'It's a long story, but basically I'm a musical duet penfriend with another foundling in San Mateo.'
He continued to stare at me.
'A red setter is so stupid even the other dogs notice, and cats aren't really friendly, they're just cosying up to the dominant life-form as a hedge against extinction. You're a foundling? From where?'
A smile crossed his grubby unshaven features.
'You're that that Jennifer Strange? The one at Kazam with the Quarkbeast?' Jennifer Strange? The one at Kazam with the Quarkbeast?'
I nodded and pointed at the Quarkbeast, who was sitting in the car. He had once idly chewed his way through a locomotive's drive wheel, and hadn't been allowed on railway property since.
'In the first photograph ever taken,' said William, staring at me thoughtfully, 'someone blinked, and they had to begin again from scratch. It set the industry back two decades, and the problem has still not been properly rectified. You were left in that Beetle when a foundling, yet you would give it to me?'
'Then I will tell you the answer to your question for free. You will find Brian Spalding, wors.h.i.+pful Dragonslayer, appointed by the Mighty Shandar himself and holder of the sacred sword Exhorbitus-'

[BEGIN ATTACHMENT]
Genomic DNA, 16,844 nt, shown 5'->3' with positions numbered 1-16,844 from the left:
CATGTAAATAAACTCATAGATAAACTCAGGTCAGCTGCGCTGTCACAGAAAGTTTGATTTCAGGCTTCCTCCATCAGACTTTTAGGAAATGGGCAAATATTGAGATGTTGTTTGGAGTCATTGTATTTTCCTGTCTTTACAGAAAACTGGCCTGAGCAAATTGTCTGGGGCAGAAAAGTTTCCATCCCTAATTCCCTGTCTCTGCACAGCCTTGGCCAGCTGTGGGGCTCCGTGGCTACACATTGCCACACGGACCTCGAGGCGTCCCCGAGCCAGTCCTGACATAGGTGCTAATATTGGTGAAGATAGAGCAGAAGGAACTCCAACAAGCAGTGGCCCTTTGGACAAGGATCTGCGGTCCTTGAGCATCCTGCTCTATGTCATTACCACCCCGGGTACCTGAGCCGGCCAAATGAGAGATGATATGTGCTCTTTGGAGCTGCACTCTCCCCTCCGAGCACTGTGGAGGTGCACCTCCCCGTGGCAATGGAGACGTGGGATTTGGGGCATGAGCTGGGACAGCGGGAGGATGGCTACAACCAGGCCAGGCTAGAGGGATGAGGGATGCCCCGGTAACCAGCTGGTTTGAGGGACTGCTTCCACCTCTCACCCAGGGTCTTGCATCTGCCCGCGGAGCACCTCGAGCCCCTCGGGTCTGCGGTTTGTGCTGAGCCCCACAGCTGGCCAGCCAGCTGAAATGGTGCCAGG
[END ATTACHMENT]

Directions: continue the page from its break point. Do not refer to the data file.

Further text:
'Probably at the Duck and Ferret in Wimpole Street.'
I thanked him profusely and shook his hand so hard I could hear his teeth rattle.
'There's one other thing!'
He beckoned me to lean closer. I did so and he whispered: 'The largest deposit of natural marzipan ever discovered is a two-metre-thick seam lying beneath c.u.mbria. The so-called " "Carlisle Drift" is worth a potential 1.8 trillion moolah, and may provide light and heat for two million homes when it comes on stream in 2002 is worth a potential 1.8 trillion moolah, and may provide light and heat for two million homes when it comes on stream in 2002. Not a lot of people know that. Good luck, Miss Strange, and may you always walk in the shadow of the Lobster.'
Brian Spalding Last Dragonslayer
I thanked William of Anorak and hurried off towards the Duck and Ferret. It was shut so I sat down on a bench, next to a very old man who had skin like a pickled walnut and eyes sunk deep in his head. He wore a neat blue suit and homburg hat, and carried a cane with a silver top. He looked at me with great interest.
'Good afternoon, young lady,' said the old man in a chirpy voice, tipping his head back to allow the warmth of the sun to fall upon his face.
'Good afternoon, sir,' I replied, always meeting politeness with politeness as Mother Zen.o.bia had taught me.
'Is that your Quarkbeast?' he asked, his eyes following the creature as it sniffed suspiciously at a statue of St Grunk the Probably Fict.i.tious.
'He's totally harmless,' I replied. 'All that stuff about Quarkbeasts eating ba
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